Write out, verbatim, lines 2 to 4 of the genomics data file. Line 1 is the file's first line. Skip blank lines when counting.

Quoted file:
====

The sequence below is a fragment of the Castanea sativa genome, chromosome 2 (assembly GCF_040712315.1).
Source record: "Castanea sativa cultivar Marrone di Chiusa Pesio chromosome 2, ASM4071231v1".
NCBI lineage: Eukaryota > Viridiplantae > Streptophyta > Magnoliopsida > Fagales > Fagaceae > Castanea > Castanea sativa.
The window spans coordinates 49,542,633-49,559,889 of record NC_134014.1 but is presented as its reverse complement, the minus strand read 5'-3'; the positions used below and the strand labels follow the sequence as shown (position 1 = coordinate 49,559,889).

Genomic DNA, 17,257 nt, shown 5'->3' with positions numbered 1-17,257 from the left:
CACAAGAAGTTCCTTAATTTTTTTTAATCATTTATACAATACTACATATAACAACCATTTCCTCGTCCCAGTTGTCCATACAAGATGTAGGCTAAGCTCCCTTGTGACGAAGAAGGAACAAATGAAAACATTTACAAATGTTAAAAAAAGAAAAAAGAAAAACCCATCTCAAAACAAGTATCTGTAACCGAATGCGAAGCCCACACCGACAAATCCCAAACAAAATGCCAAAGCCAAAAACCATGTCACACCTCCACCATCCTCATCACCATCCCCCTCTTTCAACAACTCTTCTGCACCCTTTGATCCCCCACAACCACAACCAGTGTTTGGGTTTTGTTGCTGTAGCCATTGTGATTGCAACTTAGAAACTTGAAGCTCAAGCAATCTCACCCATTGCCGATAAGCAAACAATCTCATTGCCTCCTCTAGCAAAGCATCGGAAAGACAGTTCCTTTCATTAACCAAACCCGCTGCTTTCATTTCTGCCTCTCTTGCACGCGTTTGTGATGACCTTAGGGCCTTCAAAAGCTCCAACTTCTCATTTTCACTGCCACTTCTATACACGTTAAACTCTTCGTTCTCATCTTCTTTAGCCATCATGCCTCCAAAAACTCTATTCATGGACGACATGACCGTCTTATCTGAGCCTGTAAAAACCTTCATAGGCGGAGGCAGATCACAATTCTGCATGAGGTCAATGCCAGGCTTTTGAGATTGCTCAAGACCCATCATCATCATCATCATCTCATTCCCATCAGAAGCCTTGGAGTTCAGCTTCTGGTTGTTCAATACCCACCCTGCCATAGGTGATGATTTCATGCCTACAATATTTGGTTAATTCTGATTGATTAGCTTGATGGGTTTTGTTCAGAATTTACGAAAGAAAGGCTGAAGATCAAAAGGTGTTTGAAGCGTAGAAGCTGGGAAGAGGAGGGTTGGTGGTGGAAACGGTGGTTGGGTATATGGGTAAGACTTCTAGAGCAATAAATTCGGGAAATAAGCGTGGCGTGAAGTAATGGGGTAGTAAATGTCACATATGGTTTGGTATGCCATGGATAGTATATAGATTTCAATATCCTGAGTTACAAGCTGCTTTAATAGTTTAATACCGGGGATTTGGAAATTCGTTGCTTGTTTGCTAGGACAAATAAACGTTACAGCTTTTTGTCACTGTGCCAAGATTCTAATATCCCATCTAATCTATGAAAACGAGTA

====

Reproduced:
Source record: "Castanea sativa cultivar Marrone di Chiusa Pesio chromosome 2, ASM4071231v1".
NCBI lineage: Eukaryota > Viridiplantae > Streptophyta > Magnoliopsida > Fagales > Fagaceae > Castanea > Castanea sativa.
The window spans coordinates 49,542,633-49,559,889 of record NC_134014.1 but is presented as its reverse complement, the minus strand read 5'-3'; the positions used below and the strand labels follow the sequence as shown (position 1 = coordinate 49,559,889).